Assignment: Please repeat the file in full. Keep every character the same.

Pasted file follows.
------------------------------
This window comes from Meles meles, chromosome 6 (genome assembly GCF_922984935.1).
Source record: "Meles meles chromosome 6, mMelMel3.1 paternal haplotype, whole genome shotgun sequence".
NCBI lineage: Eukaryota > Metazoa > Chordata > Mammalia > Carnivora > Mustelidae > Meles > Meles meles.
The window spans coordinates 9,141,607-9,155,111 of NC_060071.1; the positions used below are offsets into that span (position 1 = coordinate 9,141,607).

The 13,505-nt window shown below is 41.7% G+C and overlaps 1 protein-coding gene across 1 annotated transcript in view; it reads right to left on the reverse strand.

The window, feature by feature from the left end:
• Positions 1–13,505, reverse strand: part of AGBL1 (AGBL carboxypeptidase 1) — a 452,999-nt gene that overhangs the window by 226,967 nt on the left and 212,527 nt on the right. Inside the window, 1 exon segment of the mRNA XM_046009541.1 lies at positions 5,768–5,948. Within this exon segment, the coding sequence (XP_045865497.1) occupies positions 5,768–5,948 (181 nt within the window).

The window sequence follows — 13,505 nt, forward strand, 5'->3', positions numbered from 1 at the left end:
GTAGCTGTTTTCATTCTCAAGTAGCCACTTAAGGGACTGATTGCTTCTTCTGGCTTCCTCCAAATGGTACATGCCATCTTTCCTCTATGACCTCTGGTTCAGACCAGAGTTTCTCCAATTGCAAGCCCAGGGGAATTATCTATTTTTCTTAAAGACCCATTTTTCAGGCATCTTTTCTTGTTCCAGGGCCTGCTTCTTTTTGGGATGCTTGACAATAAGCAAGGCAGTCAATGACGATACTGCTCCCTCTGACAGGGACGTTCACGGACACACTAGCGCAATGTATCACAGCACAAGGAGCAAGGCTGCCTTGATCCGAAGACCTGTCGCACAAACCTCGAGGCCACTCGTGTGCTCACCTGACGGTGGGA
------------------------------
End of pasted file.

This window comes from Meles meles, chromosome 6 (genome assembly GCF_922984935.1).
Source record: "Meles meles chromosome 6, mMelMel3.1 paternal haplotype, whole genome shotgun sequence".
NCBI lineage: Eukaryota > Metazoa > Chordata > Mammalia > Carnivora > Mustelidae > Meles > Meles meles.
The window spans coordinates 9,141,607-9,155,111 of NC_060071.1; the positions used below are offsets into that span (position 1 = coordinate 9,141,607).

The 13,505-nt window shown below is 41.7% G+C and overlaps 1 protein-coding gene across 1 annotated transcript in view; it reads right to left on the reverse strand.

The window, feature by feature from the left end:
• Positions 1–13,505, reverse strand: part of AGBL1 (AGBL carboxypeptidase 1) — a 452,999-nt gene that overhangs the window by 226,967 nt on the left and 212,527 nt on the right. Inside the window, 1 exon segment of the mRNA XM_046009541.1 lies at positions 5,768–5,948. Within this exon segment, the coding sequence (XP_045865497.1) occupies positions 5,768–5,948 (181 nt within the window).

The window sequence follows — 13,505 nt, forward strand, 5'->3', positions numbered from 1 at the left end:
GTAGCTGTTTTCATTCTCAAGTAGCCACTTAAGGGACTGATTGCTTCTTCTGGCTTCCTCCAAATGGTACATGCCATCTTTCCTCTATGACCTCTGGTTCAGACCAGAGTTTCTCCAATTGCAAGCCCAGGGGAATTATCTATTTTTCTTAAAGACCCATTTTTCAGGCATCTTTTCTTGTTCCAGGGCCTGCTTCTTTTTGGGATGCTTGACAATAAGCAAGGCAGTCAATGACGATACTGCTCCCTCTGACAGGGACGTTCACGGACACACTAGCGCAATGTATCACAGCACAAGGAGCAAGGCTGCCTTGATCCGAAGACCTGTCGCACAAACCTCGAGGCCACTCGTGTGCTCACCTGACGGTGGGA